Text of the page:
"Whatever's negative that's clinging to us, 'I know we can shake it.'"
March 13, 2018 4:42 AM   Subscribe

Like A Ship (title track link) by Pastor TL Barrett and the Youth for Christ Choir may be one of the great lost gospel records - and one made by a duplicitous conman. Can we still enjoy something beautiful when made by someone later despicable?
posted by mippy (22 comments total) 8 users marked this as a favorite
 
Oh man, I love this song — ever since it appeared on that Good God compilation. Not sure I can read this, but there’s plenty of other art I love made by people I don’t. We’re all human, amiright?
posted by saintjoe at 4:59 AM on March 13


Okay, I read it anyway (sigh). Actually, it doesn’t ruin anything about the song, because when I hear it, I think about all those kids singing their hearts out in early ‘70s Chicago, and where they all are now, and what they went through to get from there to here.
posted by saintjoe at 5:16 AM on March 13 [3 favorites]


The music journalism is cribbing from breathless press releases that emphasize the album's obscurity, but what really sets Like a Ship Without a Sail apart is just the opposite thing - that it's by far the most popular traditional gospel album among people who don't otherwise listen to gospel. And even in the 1970s, Barrett was no storefront pastor, but a prominent figure in Chicago. Like a Ship was privately pressed, but it was produced by Gene Barge, one of the house producers for the Chess/Checkers/Cadet family of labels, which is to say one of the most prominent figures in Chicago music. Like many gospel artists, Barrett almost certainly privately pressed his album by choice rather than because he was unable to find a label. His later albums were on Gospel Roots, a well-distributed label. Barrett has never been obscure in his own cultural context. It always grinds my gears to see people acting like they're archaeologists because they've learned one thing about black popular culture.
posted by vathek at 5:30 AM on March 13 [16 favorites]


The last link does a kind of weird thing where it compares Barrett to a long list of rapists (often serial rapists) and then equivocates about it. Barrett, for his significant fiscal sins, has not been acused of rape and it’s not helpful to compare him to people who have. Hell, as religious and Chicago’s civic scandals go, this is pretty mild stuff (although significantly hurtful to those who trusted Barrett, of course), and Barrett made at least partial restitution. So liking this album is nowhere near as problematic as, say, being a fan of, say, Cosby or Jim Bakker, and pretending that it is isn’t helpful.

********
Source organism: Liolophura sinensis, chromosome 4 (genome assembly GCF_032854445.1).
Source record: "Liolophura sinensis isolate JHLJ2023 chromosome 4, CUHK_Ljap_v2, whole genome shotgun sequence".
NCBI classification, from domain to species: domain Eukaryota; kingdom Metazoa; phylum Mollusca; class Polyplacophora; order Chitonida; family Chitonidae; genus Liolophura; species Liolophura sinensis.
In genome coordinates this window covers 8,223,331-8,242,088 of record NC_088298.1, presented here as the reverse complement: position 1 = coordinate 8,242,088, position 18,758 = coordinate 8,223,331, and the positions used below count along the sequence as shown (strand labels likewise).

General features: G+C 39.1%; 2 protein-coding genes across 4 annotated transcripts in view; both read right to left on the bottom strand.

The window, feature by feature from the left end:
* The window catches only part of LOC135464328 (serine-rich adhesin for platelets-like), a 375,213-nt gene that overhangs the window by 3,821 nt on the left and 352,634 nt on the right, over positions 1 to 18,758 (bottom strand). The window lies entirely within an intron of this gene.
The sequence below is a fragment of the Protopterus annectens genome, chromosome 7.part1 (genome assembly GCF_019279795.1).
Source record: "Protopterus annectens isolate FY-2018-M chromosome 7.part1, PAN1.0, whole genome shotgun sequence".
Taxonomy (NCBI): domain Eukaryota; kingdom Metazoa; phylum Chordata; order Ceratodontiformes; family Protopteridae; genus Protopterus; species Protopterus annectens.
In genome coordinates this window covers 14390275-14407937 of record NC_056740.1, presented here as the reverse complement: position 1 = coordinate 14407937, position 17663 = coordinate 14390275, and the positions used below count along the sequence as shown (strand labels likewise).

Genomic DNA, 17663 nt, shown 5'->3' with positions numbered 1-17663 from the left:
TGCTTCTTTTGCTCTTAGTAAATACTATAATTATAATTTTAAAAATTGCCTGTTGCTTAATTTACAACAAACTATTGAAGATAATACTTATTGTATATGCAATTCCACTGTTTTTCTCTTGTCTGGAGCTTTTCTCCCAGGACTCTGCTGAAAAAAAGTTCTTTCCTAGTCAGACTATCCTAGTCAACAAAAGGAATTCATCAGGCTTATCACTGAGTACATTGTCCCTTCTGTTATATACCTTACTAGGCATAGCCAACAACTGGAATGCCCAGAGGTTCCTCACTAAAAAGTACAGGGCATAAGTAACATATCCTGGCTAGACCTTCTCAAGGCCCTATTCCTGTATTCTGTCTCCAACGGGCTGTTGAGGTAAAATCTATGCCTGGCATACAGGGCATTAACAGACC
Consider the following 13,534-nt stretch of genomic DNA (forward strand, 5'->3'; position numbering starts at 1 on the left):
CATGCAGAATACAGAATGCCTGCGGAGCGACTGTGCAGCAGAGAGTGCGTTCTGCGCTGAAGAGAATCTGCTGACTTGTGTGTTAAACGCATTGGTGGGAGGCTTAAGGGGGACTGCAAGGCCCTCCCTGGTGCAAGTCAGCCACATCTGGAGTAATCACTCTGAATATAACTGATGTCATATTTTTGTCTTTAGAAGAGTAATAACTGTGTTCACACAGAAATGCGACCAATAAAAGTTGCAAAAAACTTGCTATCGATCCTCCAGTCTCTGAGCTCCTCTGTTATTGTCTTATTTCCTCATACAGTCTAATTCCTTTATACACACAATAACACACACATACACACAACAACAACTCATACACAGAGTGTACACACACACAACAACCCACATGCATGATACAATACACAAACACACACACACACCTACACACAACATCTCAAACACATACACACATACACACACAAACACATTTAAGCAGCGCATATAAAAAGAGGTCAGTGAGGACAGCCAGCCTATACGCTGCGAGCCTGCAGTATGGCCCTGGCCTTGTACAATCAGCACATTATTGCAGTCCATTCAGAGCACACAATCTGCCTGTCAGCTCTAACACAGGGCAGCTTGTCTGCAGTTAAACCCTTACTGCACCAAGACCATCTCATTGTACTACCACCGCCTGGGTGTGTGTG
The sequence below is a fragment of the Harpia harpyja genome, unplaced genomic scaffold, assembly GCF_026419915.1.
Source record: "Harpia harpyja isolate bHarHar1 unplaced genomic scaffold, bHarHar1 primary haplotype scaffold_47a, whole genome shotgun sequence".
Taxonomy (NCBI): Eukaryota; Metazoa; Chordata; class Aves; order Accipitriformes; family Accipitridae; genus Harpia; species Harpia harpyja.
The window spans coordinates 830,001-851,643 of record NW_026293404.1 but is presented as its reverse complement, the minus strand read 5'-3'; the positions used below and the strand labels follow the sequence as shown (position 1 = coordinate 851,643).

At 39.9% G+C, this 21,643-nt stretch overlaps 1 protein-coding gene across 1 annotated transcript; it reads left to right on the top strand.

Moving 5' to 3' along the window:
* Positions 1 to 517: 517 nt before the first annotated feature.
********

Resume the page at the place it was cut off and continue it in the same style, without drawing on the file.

posted by GenjiandProust at 5:45 AM on March 13 [3 favorites]


Enjoying this music is to me much less troubling than enjoying Jerry Lee Lewis records (which I would if I could, but I can’t). I’m not sure what this says about me. It’s not possible to draw clear lines around which art is irrevocably tainted by biography. I agree with saintjoe, however- a lot of people made this record, not just one. That helps.
posted by q*ben at 6:12 AM on March 13 [1 favorite]


Can we still enjoy something beautiful when made by someone later despicable?

I can. I might not give money to a person who has done bad things, but I'll take the good things they've done and I'll enjoy them.
posted by pracowity at 7:02 AM on March 13 [2 favorites]


vathek - thanks for the context. Interesting to know that it was never actually obscure in Chicago. I'm really, really not an expert in gospel music (and a long way from there) and came across it by accident when searching for outsider music on Spotify, so all I knew is that it had been recently reissued.

I also found the parallel drawn between Barrett and Cosby a little odd. In the UK, we've had our own Cosby style scandals of the past few years, where beloved entertainers and childhood icons turned out to be serial abusers, and the list of things that we can't enjoy without unpleasant shadows cast over them seems to have grown and growm. However, without having the religious context myself, I wondered if knowing that a preacher willfully defrauding his flock feels like a particular acute betrayal.
posted by mippy at 7:30 AM on March 13 [1 favorite]


Can we still enjoy something beautiful when made by someone later despicable?

I've been thinking about this recently. I've found that due to whatever combination of brain wiring and a privileged position of not having much experiences of injustice and mistreatment in my personal history (or that of my loved ones), I'm quite capable of separating the art from the artist in most cases, but not consistently. It's this inconsistency that fascinates me, prompting introspection and making me want to understand it.